Water-cement ratio means the ratio between the weight of water to the weight of cement used when preparing concrete mix, and plays an important role in developing the strength of concrete. The water-cement ratio is also responsible for the porosity of the hardened cement paste. Water cement ratio is stated as the amount of water used to the significant amount of cement in the mixture by weight for proper workability. A minimum water-cement ratio of about 0.3 by weight is
necessary to ensure that the water comes into contact with all the cement particles, which assures complete hydration of the cement paste.
Problems Caused by High Water-Cement Ratio?
Concrete with a higher water-cement ratio is also more susceptible to cracking and shrinkage. Shrinkage leads to micro-cracks, which are zones of weakness. Once the fresh concrete is placed, excess water is squeezed out of the paste by the weight of the aggregate and the cement paste itself. When there is a large excess of water, that water bleeds out onto the surface. The micro channels and passages that were created inside the concrete to allow that water to flow become weak zones and micro-cracks. For higher strength concrete, lower ratios are used, along with a plasticizer to increase flowability. Good concrete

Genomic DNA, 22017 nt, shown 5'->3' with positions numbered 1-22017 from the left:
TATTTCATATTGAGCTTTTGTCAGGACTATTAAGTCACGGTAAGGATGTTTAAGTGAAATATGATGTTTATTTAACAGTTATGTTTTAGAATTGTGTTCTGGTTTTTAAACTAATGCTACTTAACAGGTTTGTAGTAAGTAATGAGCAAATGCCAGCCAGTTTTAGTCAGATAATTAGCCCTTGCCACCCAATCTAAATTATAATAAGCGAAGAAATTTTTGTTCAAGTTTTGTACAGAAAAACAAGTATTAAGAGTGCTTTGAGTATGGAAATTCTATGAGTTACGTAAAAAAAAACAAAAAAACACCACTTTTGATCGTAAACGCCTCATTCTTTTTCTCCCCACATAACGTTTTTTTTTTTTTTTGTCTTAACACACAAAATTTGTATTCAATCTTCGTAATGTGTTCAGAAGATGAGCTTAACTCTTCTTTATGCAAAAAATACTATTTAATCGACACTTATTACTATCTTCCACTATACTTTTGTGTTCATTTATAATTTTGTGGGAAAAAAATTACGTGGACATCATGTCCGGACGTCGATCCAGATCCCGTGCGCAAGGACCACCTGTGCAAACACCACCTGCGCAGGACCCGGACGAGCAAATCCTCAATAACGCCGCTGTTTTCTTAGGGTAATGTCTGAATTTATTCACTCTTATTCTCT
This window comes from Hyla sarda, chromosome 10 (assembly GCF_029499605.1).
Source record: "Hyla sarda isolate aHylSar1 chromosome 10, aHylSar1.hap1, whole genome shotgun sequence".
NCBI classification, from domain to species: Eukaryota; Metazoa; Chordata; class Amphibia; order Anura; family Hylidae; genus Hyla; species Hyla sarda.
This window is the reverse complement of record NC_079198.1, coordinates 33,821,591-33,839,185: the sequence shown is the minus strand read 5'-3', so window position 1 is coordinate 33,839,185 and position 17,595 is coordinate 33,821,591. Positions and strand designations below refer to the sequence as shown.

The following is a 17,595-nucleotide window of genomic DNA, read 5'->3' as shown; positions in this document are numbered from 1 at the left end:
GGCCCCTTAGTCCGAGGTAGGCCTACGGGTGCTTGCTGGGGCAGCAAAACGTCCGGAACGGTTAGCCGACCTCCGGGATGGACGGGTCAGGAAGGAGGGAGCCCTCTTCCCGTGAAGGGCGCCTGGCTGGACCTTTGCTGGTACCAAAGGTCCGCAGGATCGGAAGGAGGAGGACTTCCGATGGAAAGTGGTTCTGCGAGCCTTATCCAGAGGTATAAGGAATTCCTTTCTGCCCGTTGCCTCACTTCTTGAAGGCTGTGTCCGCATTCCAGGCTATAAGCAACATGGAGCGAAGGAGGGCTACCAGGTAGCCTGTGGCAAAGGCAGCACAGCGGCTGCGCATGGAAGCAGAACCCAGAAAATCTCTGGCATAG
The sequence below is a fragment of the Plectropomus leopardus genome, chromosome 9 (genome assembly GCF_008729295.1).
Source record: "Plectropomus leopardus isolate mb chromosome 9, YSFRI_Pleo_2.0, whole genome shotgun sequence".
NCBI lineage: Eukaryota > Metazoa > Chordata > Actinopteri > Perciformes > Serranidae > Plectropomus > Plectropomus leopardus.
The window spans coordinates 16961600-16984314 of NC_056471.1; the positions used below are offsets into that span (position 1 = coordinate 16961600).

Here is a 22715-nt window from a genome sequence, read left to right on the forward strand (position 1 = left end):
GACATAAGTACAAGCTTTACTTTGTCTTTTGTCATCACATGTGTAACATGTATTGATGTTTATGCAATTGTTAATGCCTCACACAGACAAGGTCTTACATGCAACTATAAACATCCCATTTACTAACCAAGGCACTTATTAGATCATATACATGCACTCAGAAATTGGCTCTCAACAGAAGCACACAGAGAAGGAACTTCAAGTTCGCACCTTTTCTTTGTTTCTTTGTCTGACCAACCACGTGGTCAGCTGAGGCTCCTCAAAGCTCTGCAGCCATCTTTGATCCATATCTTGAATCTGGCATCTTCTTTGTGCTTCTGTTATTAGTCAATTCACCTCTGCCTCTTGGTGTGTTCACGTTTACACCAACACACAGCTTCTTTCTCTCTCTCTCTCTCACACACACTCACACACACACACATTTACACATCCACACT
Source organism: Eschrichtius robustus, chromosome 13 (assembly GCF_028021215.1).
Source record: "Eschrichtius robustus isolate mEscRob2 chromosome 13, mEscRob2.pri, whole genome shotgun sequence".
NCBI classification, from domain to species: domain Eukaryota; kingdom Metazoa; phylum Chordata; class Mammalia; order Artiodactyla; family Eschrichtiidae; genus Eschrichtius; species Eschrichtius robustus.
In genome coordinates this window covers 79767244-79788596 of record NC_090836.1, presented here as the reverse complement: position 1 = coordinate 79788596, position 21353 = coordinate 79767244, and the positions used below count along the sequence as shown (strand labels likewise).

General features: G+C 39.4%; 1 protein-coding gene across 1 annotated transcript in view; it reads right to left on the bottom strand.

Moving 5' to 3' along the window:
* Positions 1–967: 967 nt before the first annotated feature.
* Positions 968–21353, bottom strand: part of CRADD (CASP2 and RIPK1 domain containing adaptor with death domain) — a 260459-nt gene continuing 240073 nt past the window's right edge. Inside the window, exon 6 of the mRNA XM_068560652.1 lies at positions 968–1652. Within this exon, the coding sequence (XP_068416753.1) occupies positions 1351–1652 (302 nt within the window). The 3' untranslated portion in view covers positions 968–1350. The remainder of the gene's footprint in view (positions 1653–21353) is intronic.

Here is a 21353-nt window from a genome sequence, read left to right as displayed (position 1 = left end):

results from good mix design and a low water-cement ratio is just one part of a good mix design.
By/or: Dillon Murray
Quality Control Director